Understanding Issues Related to Acne
In the following lines, you will discover the essential elements to understand the origins of acne, the involved mechanisms, and treatment approaches.
Tone's Note: "Finally today, we're destigmatizing acne, an essential process to stop stigmatizing imperfect skin and thus cease nurturing the dictates of perfection. However, for some individuals, living with acne is still difficult. To address this, to inform ourselves, and to understand what can be changed in our lifestyle to avoid acne, versus what comes from genetics, hormones, and is often beyond control, we have prepared this acne guide. And let's not forget, our physical appearance is the least interesting thing about us. Let's practice kindness and no longer stigmatize skin problems, let's not emphasize someone's skin appearance."
Acne, once regarded as a predominantly adolescent issue, now affects an increasing number of adults.
Treating this condition promptly is crucial, as the causes of acne reveal certain systemic imbalances that can also lead to other disorders.
Acne is a common dermatological condition characterized by the presence of comedones, blackheads, and often red and sizable microcysts (inflammatory) as well as white cysts (excess sebum).
These lesions primarily manifest on the face (cheeks, forehead, chin), neck, and back, and can lead to persistent scarring over time. It's interesting to note that acne is a modern ailment, linked to our Western lifestyle, being nearly nonexistent in populations living in non-industrialized environments.
What are the origins of acne?
Acne is a chronic inflammatory condition of the pilosebaceous unit (see diagram). The sebaceous gland produces sebum, which helps maintain the skin's hydration, suppleness, and softness, as well as the balance of the skin's microbiota (bacterial flora).
The functioning of sebaceous glands is connected to hormonal activity, and sebum production is particularly significant during adolescence or pregnancy, periods marked by intense hormonal activity.
Acne is directly caused by three phenomena:
Seborrhea, corresponding to excessive sebum production. Hyperproliferation of skin cells. Proliferation of the bacterium Cutibacterium acnes, leading to skin inflammation, resulting in skin irregularities and redness. These three phenomena are themselves influenced by various interacting factors:
Sebaceous gland cells are sensitive to hormones such as insulin, IGF-1, and androgens. Hormonal disruptions can alter sebum production (both in terms of quantity and quality), clog the entry channels of sebaceous glands, and trigger inflammatory processes. Androgen imbalances, estrogen imbalances, puberty, and hormonal fluctuations in adults (related to contraceptive pills, IUDs, pregnancy, etc.) can thus influence the onset of acne.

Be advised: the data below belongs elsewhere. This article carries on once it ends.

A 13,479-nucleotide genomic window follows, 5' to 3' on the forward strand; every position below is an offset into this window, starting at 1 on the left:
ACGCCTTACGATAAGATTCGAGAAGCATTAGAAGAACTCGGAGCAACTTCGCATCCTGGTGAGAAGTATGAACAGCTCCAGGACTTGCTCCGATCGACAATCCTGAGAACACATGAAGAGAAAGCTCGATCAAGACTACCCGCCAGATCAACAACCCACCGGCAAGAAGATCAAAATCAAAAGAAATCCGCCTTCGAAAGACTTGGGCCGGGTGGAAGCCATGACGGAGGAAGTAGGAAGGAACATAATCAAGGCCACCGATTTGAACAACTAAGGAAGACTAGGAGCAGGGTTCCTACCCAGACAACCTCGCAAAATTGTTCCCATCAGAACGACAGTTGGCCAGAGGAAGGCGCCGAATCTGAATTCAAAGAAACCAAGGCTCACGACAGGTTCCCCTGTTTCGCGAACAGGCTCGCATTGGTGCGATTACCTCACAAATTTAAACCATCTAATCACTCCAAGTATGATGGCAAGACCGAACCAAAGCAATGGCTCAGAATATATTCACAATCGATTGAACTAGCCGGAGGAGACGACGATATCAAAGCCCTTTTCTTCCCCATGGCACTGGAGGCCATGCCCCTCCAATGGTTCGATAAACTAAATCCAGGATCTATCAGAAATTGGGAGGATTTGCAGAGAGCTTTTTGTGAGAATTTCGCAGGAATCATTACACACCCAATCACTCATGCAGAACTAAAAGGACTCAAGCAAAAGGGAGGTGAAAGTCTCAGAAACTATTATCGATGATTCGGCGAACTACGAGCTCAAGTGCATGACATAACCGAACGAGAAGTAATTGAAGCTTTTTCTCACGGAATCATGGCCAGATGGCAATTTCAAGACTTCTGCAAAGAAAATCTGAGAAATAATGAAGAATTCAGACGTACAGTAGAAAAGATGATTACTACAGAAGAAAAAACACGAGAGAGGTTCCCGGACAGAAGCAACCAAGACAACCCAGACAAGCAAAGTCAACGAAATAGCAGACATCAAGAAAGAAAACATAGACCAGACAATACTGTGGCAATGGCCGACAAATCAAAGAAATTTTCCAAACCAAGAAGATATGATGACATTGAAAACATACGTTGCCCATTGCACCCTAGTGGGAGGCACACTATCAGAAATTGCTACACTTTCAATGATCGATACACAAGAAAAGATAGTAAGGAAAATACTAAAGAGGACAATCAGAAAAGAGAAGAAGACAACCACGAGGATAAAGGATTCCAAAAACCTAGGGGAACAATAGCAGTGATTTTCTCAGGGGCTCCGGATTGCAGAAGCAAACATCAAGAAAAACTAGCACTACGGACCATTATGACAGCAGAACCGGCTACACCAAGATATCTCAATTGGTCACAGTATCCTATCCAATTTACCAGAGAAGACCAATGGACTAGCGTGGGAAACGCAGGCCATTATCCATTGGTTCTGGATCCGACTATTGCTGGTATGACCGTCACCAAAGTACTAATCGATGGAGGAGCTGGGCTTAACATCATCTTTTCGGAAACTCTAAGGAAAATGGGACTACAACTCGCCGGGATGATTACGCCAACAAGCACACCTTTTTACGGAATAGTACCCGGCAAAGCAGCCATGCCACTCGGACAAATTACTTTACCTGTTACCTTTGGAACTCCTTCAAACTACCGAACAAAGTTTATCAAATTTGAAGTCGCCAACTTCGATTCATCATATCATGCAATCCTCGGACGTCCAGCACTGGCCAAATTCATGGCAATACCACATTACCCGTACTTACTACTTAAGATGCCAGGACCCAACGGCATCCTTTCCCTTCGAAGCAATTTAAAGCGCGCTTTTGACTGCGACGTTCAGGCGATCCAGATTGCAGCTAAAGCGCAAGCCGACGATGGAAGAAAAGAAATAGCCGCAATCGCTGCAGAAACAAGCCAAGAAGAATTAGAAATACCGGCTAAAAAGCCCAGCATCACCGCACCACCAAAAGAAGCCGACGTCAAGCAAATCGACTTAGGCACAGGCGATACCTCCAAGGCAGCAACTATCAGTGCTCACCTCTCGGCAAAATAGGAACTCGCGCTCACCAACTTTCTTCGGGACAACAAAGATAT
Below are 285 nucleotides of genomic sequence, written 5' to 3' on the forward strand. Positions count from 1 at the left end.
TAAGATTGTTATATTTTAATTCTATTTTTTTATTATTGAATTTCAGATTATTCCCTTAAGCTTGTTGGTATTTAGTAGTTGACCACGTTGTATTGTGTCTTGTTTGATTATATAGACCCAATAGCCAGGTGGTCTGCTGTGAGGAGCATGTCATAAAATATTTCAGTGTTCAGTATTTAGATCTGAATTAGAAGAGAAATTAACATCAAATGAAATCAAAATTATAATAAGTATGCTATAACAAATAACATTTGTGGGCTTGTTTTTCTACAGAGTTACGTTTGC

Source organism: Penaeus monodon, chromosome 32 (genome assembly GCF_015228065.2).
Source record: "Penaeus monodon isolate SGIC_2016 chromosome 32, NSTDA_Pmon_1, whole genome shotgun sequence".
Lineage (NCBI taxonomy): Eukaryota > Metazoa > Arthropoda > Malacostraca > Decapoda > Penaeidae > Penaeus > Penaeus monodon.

The skin's microbiota, comprising microorganisms on the skin's surface, plays a key role in acne pathology. When the skin's microbiota is balanced, beneficial bacteria limit the growth of Cutibacterium acnes (naturally present on the skin) and reduce inflammatory reactions. However, any infection, skin aggression, or bacterial resistance due to prolonged antibiotic use can lead to an overgrowth of Cutibacterium acnes and disrupt the skin's microbiota balance, thus causing skin inflammation. In acne treatment, it's important not to completely eliminate Cutibacterium acnes but rather to restore balance by favoring the presence of other beneficial bacteria.
Environmental factors also play a significant role in acne development, as they promote inflammatory processes and weaken both the skin and gut microbiota. Stress, lack of sleep, regular medication use, tobacco, poor diet, and use of unsuitable cosmetics are all factors that can contribute to acne development.
Genetic predispositions also play a role in acne occurrence. People with a family history of acne are more likely to suffer from it themselves. This hereditary link is now explained by the transmission of skin microbiota from one generation to the next. Understanding the origin of acne is crucial to establishing an appropriate routine to rebalance the skin microbiota without aggression, regulate sebum secretion and composition, and reduce inflammation.
How to treat acne?
Just as our entire body requires nutrients to produce energy, perform functions, and eliminate waste, our skin too needs nutrients.
In the case of our skin, it produces sebum, which acts as a pathway for eliminating fats from our body.